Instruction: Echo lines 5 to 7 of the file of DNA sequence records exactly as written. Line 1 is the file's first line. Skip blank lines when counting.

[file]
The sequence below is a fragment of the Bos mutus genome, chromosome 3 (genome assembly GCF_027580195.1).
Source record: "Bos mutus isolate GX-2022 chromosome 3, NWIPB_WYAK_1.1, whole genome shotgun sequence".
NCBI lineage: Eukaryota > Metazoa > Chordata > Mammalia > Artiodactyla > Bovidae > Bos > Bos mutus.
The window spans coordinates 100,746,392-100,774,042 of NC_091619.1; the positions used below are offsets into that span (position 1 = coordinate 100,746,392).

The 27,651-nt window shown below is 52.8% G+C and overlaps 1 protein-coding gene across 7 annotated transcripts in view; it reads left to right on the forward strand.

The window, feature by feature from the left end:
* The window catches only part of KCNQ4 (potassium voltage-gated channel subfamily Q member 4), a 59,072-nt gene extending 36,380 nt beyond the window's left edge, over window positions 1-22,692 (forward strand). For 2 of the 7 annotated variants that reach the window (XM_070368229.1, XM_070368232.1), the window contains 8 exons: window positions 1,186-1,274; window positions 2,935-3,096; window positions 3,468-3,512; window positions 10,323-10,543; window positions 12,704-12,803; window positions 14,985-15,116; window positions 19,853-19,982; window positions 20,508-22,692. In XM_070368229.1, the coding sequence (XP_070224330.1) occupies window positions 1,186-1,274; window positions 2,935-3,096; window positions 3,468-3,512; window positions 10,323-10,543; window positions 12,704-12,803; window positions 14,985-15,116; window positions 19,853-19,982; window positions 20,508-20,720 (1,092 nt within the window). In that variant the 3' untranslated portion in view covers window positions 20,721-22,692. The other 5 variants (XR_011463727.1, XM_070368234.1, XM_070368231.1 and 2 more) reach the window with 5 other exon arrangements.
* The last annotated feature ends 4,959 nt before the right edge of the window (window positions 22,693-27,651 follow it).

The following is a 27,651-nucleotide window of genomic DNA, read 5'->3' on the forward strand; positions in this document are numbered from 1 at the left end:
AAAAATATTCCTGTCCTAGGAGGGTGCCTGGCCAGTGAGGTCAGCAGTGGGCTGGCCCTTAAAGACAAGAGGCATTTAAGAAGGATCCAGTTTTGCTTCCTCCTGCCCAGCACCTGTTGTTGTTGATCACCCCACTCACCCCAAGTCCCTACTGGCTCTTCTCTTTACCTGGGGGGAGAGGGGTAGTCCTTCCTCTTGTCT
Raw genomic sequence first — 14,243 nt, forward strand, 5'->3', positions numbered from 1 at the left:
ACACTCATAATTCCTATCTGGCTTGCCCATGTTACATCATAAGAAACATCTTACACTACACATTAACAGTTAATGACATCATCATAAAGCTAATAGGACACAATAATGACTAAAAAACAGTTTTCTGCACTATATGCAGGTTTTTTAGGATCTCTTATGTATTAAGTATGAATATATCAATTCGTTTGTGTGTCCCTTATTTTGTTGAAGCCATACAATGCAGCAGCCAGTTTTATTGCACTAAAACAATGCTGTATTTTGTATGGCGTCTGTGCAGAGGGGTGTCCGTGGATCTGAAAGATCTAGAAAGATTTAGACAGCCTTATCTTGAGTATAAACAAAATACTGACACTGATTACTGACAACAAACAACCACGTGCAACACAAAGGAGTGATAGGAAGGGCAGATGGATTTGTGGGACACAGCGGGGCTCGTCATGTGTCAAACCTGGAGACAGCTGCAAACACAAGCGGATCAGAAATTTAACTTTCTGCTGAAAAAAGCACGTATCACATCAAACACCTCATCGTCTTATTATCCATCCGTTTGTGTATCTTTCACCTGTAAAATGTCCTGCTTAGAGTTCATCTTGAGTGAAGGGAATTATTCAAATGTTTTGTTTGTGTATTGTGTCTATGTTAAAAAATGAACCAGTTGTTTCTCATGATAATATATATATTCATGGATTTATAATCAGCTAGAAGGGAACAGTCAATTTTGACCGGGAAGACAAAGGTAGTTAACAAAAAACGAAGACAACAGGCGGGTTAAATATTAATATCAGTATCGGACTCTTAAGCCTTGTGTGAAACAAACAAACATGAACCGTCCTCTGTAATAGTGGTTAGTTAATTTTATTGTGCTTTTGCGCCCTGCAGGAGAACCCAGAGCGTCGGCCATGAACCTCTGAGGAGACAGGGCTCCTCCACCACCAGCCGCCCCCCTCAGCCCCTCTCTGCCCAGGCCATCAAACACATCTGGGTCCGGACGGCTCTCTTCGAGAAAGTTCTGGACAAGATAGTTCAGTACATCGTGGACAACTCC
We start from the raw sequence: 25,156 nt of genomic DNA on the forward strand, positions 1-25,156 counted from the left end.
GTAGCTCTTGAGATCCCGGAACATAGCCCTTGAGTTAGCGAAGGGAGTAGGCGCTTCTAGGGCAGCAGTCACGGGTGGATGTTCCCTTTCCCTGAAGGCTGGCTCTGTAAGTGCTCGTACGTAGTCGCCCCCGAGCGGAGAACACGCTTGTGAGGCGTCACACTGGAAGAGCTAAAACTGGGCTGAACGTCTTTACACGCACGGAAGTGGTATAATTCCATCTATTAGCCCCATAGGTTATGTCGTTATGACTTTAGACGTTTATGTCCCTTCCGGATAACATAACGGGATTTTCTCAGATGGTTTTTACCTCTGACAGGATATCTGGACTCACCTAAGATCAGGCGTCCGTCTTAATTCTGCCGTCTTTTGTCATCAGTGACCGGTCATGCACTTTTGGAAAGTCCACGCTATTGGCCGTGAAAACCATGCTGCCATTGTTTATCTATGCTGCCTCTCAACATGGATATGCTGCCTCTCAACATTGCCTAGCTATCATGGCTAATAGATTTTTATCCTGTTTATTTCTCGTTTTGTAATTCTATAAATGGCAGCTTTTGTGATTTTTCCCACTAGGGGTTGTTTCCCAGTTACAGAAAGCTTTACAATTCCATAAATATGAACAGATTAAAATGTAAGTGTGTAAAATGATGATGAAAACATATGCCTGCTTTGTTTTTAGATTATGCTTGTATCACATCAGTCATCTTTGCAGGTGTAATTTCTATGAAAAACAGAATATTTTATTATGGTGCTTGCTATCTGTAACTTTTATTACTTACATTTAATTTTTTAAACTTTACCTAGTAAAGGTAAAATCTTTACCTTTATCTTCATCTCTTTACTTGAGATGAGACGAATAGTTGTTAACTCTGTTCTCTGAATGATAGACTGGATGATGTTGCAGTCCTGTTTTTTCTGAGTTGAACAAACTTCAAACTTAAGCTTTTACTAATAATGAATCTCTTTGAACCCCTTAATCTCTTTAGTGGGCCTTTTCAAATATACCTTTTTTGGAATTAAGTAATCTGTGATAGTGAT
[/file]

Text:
The 27,651-nt window shown below is 52.8% G+C and overlaps 1 protein-coding gene across 7 annotated transcripts in view; it reads left to right on the forward strand.

The window, feature by feature from the left end:
* The window catches only part of KCNQ4 (potassium voltage-gated channel subfamily Q member 4), a 59,072-nt gene extending 36,380 nt beyond the window's left edge, over window positions 1-22,692 (forward strand). For 2 of the 7 annotated variants that reach the window (XM_070368229.1, XM_070368232.1), the window contains 8 exons: window positions 1,186-1,274; window positions 2,935-3,096; window positions 3,468-3,512; window positions 10,323-10,543; window positions 12,704-12,803; window positions 14,985-15,116; window positions 19,853-19,982; window positions 20,508-22,692. In XM_070368229.1, the coding sequence (XP_070224330.1) occupies window positions 1,186-1,274; window positions 2,935-3,096; window positions 3,468-3,512; window positions 10,323-10,543; window positions 12,704-12,803; window positions 14,985-15,116; window positions 19,853-19,982; window positions 20,508-20,720 (1,092 nt within the window). In that variant the 3' untranslated portion in view covers window positions 20,721-22,692. The other 5 variants (XR_011463727.1, XM_070368234.1, XM_070368231.1 and 2 more) reach the window with 5 other exon arrangements.